Just because we can . . . does it mean we should?

The Island of Dr. Moreau

The Island of Dr. Moreau

Ever heard of vivisection?  It comes from Latin words meaning “alive” and “cutting.”  It’s the practice, in other words, of cutting living creatures.  Sounds pretty creepy.  And for that reason, the term’s largely fallen out of use.

But the word can also refer to what many of us have experienced as the beneficial effects of surgery.  What, after all, is surgery except “cutting” on “living” creatures?

But when H.G. Wells uses the term in his unsettling, 1896 science fiction novel, The Island of Dr. Moreau, vivisection takes on a much more sinister meaning.   At it’s most basic level, the story describes Moreau using vivisection in a series of cruel experiments to “uplift” animals to something approaching a “human” state.  In other words, changing a creature into something it wasn’t meant to be, something unnatural.

Now, Before Our Very Eyes . . .

Vivisection is back in the news.  And, for our purposes, high school sports.  Articles and reports abound (here and here) about males “deciding” they’re females.  And then going out and cleaning up in sporting competitions against real females.

It’s true, for a number of reasons, most of these male to female “reassignments” don’t involve surgery.  First, surgery’s expensive (up to $50,000 and not typically covered by insurance).  It also looks pretty gruesome-but, to be fair, to an untrained eye like mine, most surgeries probably look about the same.  Nonetheless, in 2016 there were about 1,500 male to female surgeries.

Chemical reassignment via hormones is probably more common-but the changes are less comprehensive, limited to things like muscle mass and facial hair.

The Sports Problem.

750x450 girls soccer silhouette

My problem with all this “gender reassignment,” at least in regards to high school sports, is that I don’t want my granddaughters to be forced to compete against what are really someone’s grandsons.  Like this state champion track star who if, with “her” square jaw and mustache, is a “girl,” then I’m a monkey’s uncle.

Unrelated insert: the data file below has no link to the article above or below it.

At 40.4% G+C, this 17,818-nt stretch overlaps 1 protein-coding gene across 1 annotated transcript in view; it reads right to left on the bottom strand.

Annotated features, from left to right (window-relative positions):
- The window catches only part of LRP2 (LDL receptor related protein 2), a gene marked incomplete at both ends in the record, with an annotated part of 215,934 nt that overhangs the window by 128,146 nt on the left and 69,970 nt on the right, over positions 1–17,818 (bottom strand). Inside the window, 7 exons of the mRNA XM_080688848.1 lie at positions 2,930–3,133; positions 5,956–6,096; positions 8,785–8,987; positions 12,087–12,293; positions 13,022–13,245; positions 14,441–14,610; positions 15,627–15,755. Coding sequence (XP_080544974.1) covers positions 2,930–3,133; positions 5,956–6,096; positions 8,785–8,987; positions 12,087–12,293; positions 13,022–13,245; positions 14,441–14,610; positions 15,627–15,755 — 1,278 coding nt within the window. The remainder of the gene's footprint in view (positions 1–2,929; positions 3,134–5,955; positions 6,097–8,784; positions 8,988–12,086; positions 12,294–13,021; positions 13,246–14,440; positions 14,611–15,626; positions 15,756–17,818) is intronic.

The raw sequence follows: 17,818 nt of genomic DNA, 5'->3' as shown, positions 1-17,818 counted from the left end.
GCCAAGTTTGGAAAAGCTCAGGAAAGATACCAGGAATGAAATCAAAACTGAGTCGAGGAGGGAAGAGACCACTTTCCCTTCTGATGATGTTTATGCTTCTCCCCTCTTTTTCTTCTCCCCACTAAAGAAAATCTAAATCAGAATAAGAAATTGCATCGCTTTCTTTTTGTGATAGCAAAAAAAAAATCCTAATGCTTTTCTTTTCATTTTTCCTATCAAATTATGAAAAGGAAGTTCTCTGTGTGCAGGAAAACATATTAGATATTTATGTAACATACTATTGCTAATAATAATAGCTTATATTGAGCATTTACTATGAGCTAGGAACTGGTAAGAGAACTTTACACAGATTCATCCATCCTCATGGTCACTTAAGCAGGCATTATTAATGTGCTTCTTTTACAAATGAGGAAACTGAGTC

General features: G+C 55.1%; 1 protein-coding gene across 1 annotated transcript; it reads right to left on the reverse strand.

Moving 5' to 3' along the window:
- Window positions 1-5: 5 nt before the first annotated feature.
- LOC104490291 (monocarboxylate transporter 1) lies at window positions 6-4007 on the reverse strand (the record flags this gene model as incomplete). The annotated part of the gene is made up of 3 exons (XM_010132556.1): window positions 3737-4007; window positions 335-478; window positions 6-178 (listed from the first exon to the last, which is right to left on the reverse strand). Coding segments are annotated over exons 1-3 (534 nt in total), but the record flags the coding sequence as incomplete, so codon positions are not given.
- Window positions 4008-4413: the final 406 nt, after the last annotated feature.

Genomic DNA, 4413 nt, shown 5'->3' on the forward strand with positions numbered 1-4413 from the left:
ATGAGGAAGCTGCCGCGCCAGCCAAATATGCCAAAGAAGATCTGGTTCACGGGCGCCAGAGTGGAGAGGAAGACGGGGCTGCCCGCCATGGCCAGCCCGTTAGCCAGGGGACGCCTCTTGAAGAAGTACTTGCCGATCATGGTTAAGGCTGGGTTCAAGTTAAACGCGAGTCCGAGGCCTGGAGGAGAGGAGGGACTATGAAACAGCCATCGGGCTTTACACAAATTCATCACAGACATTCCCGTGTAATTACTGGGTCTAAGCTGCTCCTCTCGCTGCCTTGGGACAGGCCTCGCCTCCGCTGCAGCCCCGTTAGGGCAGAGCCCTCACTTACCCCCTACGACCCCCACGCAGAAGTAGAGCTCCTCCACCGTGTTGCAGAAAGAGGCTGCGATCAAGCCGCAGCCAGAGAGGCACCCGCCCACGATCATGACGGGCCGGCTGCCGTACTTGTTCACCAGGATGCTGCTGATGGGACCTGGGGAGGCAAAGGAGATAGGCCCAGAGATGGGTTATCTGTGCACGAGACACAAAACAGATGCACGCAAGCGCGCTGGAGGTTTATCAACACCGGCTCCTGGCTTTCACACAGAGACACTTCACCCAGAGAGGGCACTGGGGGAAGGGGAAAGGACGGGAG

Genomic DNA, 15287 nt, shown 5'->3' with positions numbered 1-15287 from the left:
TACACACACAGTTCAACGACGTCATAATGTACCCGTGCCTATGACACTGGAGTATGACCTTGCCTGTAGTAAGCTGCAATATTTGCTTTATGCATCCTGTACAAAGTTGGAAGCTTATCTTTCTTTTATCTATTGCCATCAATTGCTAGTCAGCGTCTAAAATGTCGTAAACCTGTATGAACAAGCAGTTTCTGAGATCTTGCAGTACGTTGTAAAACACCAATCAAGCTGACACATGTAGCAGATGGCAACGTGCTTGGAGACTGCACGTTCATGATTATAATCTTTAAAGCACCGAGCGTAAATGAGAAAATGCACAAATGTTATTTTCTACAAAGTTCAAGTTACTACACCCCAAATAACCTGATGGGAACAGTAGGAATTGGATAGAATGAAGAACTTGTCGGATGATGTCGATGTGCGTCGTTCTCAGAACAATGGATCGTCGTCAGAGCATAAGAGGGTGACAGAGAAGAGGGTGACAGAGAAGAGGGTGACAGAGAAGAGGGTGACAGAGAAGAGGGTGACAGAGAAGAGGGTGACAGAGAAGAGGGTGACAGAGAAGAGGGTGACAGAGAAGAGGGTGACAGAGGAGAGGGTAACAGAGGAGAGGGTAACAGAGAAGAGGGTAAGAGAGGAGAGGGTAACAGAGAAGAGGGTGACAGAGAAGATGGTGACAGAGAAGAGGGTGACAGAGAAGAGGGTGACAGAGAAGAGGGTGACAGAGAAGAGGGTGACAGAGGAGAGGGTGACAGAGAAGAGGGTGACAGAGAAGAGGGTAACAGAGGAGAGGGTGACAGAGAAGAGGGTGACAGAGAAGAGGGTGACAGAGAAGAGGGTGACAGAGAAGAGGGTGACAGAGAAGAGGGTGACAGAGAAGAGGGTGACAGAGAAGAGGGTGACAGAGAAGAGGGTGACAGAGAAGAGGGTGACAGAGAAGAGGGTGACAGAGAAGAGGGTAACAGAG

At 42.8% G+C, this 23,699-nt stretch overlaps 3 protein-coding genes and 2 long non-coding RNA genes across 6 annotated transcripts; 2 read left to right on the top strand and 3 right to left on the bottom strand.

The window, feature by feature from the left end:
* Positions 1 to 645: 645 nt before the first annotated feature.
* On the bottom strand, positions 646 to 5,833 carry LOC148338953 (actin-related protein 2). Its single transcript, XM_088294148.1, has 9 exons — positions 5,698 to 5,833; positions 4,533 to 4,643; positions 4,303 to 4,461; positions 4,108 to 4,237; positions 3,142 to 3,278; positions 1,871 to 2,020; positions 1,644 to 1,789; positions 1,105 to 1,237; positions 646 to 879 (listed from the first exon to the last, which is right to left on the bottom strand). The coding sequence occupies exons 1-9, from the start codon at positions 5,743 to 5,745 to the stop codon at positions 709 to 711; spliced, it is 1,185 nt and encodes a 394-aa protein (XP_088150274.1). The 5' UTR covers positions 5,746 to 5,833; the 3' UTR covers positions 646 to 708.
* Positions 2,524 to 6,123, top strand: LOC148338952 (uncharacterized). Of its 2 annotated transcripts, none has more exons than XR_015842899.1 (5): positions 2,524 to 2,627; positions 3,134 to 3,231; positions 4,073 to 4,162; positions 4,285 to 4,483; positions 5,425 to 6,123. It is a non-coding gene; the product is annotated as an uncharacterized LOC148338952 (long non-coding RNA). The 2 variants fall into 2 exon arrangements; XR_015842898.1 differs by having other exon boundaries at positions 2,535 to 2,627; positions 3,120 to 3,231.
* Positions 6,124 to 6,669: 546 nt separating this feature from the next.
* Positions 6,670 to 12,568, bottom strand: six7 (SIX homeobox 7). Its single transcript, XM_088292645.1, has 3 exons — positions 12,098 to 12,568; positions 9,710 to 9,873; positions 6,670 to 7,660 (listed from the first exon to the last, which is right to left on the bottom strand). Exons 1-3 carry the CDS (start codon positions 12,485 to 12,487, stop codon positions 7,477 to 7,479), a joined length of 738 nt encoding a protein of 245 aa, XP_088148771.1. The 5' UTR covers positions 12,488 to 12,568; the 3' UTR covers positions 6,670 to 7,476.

If my granddaughters take after their parents, they are likely to enjoy sports.  But to throw them in against boys, who are naturally bigger and stronger, in sports like soccer, lacrosse, and track isn’t just unfair.  It’s dangerous.

And it becomes outrageous when kids, whose birth certificate identifies them as a “male” can simply, on their own say so, declare themselves “females.”  To what end?  So they  can compete on a playing field that’s not just tilted?  But pitching wildly.  And then perpetuate the fraud by scooping up college scholarships which, under Title IX, are intended to be awarded to women?  (Don’t get me wrong-I’m not a big fan of Title IX. It’s resulted in the elimination of some 400 college sports programs that mainly attracted men.  That is, real men.)

Which makes me wonder:  how’s the #metoo movement going to handle this ploy to make women go to the back of the bus?

The Conceit Of The Far Left.  And Right.

The 20th century was the bloodiest in history.  Millions died at the hands of governments in the grip of savage ideologies which were determined to remake human nature in their own, brutal image.  The Nazi’s Übermensch.  The Soviet’s New Man.  The penalty for failing to fit the mold?  Death.  On a mass scale.  Thankfully, though the cost in blood and treasure was high, those cruel idols were overthrown.

However, now, well on into the 21st century, it seems the lesson of the impossibility and undesirability of fundamentally reshaping human nature has yet to be learned.  Except, this time, rather than concentration camps, gas chambers, and the Two Minutes’ Hate, individuals are remaking themselves. With vivisection.  Or chemicals.  Or the bare assertion that they are what they aren’t.

But It Doesn’t Stop There.

Did you see this story?  If you accept it, North Korea’s dictator, Kim Jong-Un, has spent billions attempting to clone an army of “super soldiers who will obey his every command.”  The article goes on to say that the hermit nation has a long history of human cloning experimentation.  Kim is also trying to insure his own immortality by cloning himself.

And Kim isn’t alone in the pursuit of super soldiers.  It’s an arms race that many, much more “advanced” nations, including ours, are engaged in.

And you thought Dr. Moreau was crazy.

So, just because we can, does it mean we should?  And even if “we” decide we shouldn’t, how do we keep this genie in the bottle if the “we” doesn’t include us all?  Will my grandchildren be forced to compete against “super” kids not just for athletic prizes?  But also for places in college?  And the work force?

Or, God forbid, on the battlefield?

On marriage.

750x450 p&p double wedding

When the movie’s better than the book.

Jane Austen’s novel, Pride and Prejudice, is one of those stories I’ve never grown tired of.  I’ve read it repeatedly.  Listened to it in the car at least twice.